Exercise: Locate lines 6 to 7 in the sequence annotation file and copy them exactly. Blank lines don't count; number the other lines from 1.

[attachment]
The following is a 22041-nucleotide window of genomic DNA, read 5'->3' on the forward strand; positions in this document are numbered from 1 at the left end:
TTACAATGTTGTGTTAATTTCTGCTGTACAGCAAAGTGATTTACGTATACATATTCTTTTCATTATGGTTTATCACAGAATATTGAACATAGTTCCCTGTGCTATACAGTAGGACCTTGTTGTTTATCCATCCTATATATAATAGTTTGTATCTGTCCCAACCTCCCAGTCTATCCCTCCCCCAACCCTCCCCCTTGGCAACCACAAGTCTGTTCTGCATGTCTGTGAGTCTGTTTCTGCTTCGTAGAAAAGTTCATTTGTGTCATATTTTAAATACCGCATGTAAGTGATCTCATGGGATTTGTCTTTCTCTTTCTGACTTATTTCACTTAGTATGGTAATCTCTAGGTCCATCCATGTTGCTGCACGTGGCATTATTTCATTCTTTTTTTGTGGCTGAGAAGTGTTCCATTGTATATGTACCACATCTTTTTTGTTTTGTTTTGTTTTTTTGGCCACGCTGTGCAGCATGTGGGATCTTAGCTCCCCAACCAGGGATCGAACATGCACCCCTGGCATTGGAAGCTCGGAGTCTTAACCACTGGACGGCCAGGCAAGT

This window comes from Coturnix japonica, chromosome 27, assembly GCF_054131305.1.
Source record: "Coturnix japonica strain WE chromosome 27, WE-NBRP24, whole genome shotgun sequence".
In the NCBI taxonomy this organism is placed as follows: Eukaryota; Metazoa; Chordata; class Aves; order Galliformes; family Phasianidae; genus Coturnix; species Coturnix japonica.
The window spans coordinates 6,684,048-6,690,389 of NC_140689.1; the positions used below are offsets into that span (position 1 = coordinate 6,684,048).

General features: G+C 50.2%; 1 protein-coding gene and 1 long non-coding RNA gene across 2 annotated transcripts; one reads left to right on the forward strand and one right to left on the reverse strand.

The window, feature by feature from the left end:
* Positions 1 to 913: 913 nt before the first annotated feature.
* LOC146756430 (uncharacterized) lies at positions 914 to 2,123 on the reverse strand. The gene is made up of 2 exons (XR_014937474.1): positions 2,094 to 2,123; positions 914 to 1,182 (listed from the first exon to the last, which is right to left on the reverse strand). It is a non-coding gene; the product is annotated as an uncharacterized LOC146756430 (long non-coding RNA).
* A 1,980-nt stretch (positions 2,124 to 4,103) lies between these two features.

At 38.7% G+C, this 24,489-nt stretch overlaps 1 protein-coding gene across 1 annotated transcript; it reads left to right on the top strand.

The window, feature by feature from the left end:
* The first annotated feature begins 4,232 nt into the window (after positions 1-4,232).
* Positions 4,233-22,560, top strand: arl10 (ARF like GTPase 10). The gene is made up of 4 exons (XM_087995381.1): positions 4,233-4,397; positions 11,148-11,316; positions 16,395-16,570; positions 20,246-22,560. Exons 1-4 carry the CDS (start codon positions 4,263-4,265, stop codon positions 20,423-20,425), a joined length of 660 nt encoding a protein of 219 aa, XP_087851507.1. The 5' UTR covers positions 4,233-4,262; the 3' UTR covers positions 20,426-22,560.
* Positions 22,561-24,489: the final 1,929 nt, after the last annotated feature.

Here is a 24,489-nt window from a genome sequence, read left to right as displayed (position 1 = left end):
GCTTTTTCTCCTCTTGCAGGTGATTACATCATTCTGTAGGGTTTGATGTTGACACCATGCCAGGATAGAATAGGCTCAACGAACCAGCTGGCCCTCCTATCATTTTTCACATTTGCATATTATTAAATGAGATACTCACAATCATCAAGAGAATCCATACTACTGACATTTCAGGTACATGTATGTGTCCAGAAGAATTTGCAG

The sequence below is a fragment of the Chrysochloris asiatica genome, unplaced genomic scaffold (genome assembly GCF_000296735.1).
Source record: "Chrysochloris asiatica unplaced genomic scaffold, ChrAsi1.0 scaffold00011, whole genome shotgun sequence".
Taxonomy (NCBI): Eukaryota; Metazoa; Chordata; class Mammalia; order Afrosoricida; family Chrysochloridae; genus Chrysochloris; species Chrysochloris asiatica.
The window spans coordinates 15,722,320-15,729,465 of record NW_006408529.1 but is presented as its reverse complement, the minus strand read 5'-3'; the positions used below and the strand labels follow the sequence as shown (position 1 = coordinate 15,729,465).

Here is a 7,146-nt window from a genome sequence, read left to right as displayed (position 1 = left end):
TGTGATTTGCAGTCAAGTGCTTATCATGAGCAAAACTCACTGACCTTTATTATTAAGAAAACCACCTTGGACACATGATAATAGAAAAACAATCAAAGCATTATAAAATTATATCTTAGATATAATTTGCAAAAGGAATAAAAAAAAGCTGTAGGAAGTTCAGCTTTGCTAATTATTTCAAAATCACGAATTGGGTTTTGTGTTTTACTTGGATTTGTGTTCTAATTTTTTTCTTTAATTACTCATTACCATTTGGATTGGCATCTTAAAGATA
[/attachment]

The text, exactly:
The window spans coordinates 6,684,048-6,690,389 of NC_140689.1; the positions used below are offsets into that span (position 1 = coordinate 6,684,048).

General features: G+C 50.2%; 1 protein-coding gene and 1 long non-coding RNA gene across 2 annotated transcripts; one reads left to right on the forward strand and one right to left on the reverse strand.